An international team of geologists from the Australian National University and Royal Holloway University of London has for the first time documented the Banda Detachment fault in eastern Indonesia and worked out how it formed. The research is published in the journal Geology.
“The find will help researchers assess dangers of future tsunamis in the area, which is part of the Ring of Fire – an area around the Pacific Ocean basin known for earthquakes and volcanic eruptions,” said lead author Dr. Jonathan Pownall, from the Australian National University.
“The abyss has been known for 90 years but until now no one has been able to explain how it got so deep.”
“Our research found that a 4.3-mile (7 km) deep abyss beneath the Banda Sea off eastern Indonesia was formed by extension along what might be Earth’s largest-identified exposed fault plane.”
By analyzing high-resolution maps of the Banda Sea floor, Dr. Pownall and co-authors found the rocks flooring the seas are cut by hundreds of straight parallel scars.
These wounds show that a piece of crust bigger than Belgium or Tasmania must have been ripped apart by 74.5 miles (120 km) of extension along a low-angle crack, or detachment fault, to form the present-day ocean-floor depression.
“This fault, the Banda Detachment, represents a rip in the ocean floor exposed over 14.8 million acres (60,000 sq. km),” Dr. Pownall said.
“The discovery will help explain how one of the Earth’s deepest sea areas became so deep.”
“This was the first time the fault has been seen and documented by researchers,” said co-author Prof. Gordon Lister, also from the Australian National University.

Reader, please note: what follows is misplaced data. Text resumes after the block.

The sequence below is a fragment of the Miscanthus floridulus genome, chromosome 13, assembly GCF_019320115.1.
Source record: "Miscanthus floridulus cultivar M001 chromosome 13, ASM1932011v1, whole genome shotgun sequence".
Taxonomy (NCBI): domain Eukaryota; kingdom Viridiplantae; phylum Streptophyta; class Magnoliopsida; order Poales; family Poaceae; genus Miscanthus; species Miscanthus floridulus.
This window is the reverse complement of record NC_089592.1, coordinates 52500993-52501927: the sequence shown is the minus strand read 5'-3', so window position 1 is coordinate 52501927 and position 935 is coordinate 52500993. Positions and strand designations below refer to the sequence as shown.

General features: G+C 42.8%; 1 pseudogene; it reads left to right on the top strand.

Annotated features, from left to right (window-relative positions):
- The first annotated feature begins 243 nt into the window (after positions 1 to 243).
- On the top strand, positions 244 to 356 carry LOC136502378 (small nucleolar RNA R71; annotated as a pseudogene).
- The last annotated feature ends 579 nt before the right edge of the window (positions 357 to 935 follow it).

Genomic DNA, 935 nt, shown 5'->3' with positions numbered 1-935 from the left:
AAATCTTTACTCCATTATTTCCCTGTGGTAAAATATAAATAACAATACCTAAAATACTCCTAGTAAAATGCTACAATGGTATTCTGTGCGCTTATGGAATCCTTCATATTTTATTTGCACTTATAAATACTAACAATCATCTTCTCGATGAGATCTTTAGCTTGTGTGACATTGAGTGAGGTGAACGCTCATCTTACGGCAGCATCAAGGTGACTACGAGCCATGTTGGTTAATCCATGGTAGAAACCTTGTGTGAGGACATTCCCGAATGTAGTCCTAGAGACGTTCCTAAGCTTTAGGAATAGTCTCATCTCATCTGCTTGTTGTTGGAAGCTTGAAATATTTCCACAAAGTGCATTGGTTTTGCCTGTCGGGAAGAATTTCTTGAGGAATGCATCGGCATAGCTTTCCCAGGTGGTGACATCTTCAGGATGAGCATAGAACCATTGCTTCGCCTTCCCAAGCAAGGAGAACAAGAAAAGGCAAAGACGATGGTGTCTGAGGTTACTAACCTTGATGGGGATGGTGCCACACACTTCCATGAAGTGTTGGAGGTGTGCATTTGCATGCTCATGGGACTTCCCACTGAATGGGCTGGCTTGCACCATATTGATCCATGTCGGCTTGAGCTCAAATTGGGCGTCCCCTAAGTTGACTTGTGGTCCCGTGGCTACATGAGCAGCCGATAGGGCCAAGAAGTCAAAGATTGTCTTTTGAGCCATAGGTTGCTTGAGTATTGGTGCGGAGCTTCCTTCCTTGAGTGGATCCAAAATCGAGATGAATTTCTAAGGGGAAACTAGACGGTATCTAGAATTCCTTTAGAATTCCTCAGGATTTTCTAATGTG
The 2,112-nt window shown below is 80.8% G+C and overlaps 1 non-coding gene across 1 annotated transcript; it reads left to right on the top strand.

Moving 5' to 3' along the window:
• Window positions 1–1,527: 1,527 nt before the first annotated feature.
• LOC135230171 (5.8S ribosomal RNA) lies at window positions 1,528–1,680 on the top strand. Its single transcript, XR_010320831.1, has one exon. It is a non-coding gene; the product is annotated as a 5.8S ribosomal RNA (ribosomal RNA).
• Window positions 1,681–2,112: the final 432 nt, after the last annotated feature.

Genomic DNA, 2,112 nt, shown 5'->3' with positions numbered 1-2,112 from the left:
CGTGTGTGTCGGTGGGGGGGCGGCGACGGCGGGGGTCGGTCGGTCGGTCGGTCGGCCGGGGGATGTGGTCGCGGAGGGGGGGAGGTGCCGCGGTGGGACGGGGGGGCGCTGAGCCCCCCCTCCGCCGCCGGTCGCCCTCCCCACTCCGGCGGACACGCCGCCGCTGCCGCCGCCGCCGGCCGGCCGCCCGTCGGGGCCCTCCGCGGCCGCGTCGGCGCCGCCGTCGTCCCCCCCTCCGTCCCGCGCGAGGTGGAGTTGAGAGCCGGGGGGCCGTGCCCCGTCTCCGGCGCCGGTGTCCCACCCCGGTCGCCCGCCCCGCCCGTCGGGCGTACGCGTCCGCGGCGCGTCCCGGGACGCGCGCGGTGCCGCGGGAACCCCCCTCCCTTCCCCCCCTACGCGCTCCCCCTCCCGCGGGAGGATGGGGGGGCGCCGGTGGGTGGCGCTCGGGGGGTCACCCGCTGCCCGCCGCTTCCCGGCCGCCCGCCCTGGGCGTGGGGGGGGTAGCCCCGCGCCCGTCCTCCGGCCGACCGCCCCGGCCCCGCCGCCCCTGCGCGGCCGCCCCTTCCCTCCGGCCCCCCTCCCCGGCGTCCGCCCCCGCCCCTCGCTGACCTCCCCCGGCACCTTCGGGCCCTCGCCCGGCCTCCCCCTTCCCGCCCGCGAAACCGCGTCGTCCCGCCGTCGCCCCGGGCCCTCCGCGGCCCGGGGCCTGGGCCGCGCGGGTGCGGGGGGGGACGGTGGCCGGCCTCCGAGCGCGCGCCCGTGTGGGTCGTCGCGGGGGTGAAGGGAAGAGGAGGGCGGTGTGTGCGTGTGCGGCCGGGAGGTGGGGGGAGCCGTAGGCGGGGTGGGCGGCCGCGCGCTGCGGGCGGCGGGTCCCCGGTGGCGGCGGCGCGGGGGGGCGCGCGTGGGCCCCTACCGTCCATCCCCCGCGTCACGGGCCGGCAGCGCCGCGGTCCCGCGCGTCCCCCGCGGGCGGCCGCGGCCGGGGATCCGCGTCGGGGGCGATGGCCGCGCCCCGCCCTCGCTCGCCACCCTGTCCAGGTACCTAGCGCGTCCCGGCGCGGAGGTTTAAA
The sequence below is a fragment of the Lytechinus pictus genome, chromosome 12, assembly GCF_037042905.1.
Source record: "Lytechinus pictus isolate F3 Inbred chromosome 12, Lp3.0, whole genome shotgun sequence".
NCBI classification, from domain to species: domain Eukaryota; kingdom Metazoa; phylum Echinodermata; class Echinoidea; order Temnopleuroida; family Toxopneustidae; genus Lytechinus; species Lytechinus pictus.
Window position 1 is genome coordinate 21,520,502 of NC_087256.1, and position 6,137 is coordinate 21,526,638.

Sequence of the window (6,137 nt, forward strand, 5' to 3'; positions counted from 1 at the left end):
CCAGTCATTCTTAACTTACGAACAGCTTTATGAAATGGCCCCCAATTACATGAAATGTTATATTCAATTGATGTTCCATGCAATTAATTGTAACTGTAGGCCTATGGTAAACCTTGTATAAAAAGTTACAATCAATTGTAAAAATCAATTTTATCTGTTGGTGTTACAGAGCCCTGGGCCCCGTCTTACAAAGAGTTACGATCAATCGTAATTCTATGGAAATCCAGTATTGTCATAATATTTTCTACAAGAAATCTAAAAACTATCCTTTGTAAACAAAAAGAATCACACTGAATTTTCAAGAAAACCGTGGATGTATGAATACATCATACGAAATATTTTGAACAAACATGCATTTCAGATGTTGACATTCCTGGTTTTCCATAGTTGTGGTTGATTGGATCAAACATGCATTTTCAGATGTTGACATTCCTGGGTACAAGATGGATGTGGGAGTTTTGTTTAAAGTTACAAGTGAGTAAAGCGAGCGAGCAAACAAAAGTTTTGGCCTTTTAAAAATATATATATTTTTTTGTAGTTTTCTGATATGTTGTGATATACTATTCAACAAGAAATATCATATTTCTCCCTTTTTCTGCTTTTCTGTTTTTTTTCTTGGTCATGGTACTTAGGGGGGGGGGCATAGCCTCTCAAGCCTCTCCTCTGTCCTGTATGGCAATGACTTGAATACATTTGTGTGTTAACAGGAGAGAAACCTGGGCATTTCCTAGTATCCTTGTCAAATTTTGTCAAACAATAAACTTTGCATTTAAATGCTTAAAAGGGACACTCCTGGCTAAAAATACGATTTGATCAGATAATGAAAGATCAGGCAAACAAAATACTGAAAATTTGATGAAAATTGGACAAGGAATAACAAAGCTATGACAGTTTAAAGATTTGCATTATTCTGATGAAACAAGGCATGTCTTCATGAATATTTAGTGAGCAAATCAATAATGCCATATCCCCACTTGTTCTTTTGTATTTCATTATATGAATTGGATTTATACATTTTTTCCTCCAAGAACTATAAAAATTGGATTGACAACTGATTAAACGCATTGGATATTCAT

“We had made a good argument for the existence of this fault we named the Banda Detachment based on the bathymetry data and on knowledge of the regional geology.”
“I was stunned to see the hypothesized fault plane, this time not on a computer screen, but poking above the waves,” Dr. Pownall said.
“Rocks immediately below the fault include those brought up from the mantle. This demonstrates the extreme amount of extension that must have taken place as the oceanic crust was thinned, in some places to zero.”
According to the team, the discovery of the Banda Detachment fault would help assesses dangers of future tsunamis and earthquakes.
“In a region of extreme tsunami risk, knowledge of major faults such as the Banda Detachment, which could make big earthquakes when they slip, is fundamental to being able to properly assess tectonic hazards,” Dr. Pownall said.